high class oakland is when the gangs decide not to bump their hyphy music at 4am down macarthur blvd.
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Old 12-13-2010, 02:27 AM
 
Location: The Bay
6,914 posts, read 14,762,397 times
Reputation: 3120
Quote:
Originally Posted by BayAreaHero View Post
high class oakland is when the gangs decide not to bump their hyphy music at 4am down macarthur blvd.


^Obviously not aware of Bay Area music
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Old 12-13-2010, 02:34 PM
 
Location: Oakland, CA
28,226 posts, read 36,883,248 times
Reputation: 28563
Quote:
Originally Posted by nineties flava View Post
^obviously not aware of bay area music
+1
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Old 12-14-2010, 06:00 PM
 
2 posts, read 2,413 times
Reputation: 16
Excellent post. I have long read your (Montclair18's) often articulate, well-reasoned, and superbly supported arguments in favour of, as opposed to "in defense of," Oakland. Let me reiterate another post here that was mysteriously removed.

When discussing "high-class" in Oakland, one need not refer to Piedmont. As was noted, Piedmont represents a throwback to the age and landscape of the race/ethnic/religious housing restrictions (one might as well add class, obviously, but Americans tend to deny its power and existence). Piedmonters benefit from Oakland's infrastructure, for which they pay nothing, but nonetheless indulge in the lurid pleasure of feeling and expressing horror and contempt for the surrounding city.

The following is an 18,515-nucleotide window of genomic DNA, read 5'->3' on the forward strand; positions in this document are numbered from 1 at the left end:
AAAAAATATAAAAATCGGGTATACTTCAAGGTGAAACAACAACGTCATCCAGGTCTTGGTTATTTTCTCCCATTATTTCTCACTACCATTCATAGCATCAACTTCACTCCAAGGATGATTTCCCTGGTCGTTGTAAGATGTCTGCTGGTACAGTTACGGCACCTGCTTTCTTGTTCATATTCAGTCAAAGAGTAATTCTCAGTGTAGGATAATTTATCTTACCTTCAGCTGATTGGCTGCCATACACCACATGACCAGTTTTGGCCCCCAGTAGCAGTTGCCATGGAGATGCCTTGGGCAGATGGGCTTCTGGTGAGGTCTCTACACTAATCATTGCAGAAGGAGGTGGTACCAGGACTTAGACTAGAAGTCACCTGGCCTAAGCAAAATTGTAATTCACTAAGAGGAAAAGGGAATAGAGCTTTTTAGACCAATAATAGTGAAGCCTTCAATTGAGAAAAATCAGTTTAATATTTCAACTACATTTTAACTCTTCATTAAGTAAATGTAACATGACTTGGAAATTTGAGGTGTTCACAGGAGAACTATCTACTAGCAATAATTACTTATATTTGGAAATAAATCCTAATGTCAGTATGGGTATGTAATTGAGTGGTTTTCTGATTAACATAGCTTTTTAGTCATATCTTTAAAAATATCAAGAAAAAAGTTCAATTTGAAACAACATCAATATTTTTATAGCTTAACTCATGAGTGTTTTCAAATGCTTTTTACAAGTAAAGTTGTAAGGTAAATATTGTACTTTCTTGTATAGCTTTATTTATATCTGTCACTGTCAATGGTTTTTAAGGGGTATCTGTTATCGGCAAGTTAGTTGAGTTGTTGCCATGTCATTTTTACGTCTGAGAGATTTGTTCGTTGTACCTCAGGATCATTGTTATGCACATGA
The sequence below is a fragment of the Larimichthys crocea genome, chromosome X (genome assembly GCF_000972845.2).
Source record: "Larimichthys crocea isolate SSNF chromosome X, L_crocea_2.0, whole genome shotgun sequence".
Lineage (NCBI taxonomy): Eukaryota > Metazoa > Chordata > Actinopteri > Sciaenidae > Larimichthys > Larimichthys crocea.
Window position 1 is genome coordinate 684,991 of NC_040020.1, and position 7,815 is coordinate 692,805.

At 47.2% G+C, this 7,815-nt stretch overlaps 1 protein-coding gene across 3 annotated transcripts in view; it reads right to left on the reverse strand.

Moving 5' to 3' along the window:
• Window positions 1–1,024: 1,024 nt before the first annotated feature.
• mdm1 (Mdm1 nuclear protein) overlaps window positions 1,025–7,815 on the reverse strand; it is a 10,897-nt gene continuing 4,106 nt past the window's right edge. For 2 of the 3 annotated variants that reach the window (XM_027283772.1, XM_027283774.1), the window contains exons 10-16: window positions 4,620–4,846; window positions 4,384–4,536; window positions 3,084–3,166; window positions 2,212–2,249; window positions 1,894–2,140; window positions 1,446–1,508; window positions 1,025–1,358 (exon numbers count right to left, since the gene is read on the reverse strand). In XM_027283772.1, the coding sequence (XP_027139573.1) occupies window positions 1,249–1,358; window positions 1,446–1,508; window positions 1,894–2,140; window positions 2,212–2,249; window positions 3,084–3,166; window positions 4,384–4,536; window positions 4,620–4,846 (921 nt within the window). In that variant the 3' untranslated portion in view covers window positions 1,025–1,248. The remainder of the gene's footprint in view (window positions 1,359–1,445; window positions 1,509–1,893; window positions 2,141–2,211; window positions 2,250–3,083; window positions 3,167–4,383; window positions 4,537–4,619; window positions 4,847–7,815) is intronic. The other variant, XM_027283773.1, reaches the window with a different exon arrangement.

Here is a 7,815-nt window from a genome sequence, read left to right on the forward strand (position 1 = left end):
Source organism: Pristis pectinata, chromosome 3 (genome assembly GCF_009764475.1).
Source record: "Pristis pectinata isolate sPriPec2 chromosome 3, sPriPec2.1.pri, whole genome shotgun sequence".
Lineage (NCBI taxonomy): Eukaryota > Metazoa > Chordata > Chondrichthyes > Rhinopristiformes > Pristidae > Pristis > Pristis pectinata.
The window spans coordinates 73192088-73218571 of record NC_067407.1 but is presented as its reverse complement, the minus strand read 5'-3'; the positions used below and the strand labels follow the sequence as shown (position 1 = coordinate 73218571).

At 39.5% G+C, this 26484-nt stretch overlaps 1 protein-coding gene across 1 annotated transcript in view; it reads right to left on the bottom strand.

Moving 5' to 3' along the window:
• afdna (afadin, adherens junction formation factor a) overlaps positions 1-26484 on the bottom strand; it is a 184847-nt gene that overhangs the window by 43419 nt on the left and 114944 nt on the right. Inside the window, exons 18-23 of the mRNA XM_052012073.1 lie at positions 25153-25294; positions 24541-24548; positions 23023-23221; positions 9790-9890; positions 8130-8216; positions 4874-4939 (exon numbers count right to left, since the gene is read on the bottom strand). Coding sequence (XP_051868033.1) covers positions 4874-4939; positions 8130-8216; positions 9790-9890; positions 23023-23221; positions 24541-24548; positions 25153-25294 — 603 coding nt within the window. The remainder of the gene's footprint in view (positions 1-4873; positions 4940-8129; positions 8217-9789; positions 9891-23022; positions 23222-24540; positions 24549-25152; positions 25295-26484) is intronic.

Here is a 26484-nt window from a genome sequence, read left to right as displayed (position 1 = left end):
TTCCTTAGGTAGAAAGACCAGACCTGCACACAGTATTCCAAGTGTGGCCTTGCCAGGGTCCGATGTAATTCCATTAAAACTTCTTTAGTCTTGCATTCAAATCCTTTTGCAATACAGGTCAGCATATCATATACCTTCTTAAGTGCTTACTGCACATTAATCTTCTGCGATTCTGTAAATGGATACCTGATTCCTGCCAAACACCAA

Well, I would think that Oakland would get over it. After all, Oakland has a number of neighborhoods that compare nicely with Piedmont's. Indeed, a number of grand homes in Oakland's affluent to wealthy neighborhoods were designed by the very architects that annointed the exclusivist Piedmont its chateaux, estates, mansions, and gracious homes. Thus, Oakland's Montclair district streets such as Dawes, Estates Drive, La Salle, Wood Drive, Sommerset; or Crocker Highland's Ashmount,Ardmore, Rosemount, Clarendon Crescent; or upper Oakmore's Bywood and Liemert Blvd. are "high-class" precisely because they feature expansive, older homes designed by the likes of Albert Farr and Julia Morgan. Given that these homes start at one million dollars and range up to multi-million dollar purchases; given that their inhabitants are generally of "older money," and that the younger inhabitants of these neighborhoods took their degrees at the world's most prestigious universities (as was noted) and have skill sets and cultural clout that places them at the upper registers of American class ( a complex amalgam of money, education, skills, social vocabulary, and undoubedtly, and sadly, ever thriving American race, gender, and sexual orientation constructs of inequity), Oakland does have, for better or worse, a thriving "high class" culture and society.

It goes without saying that upper Rockridge, most notably Claremont Pines, is distinctively wealthy, or "high class," by the criteria aforementioned (and as mentioned in the now missing missive).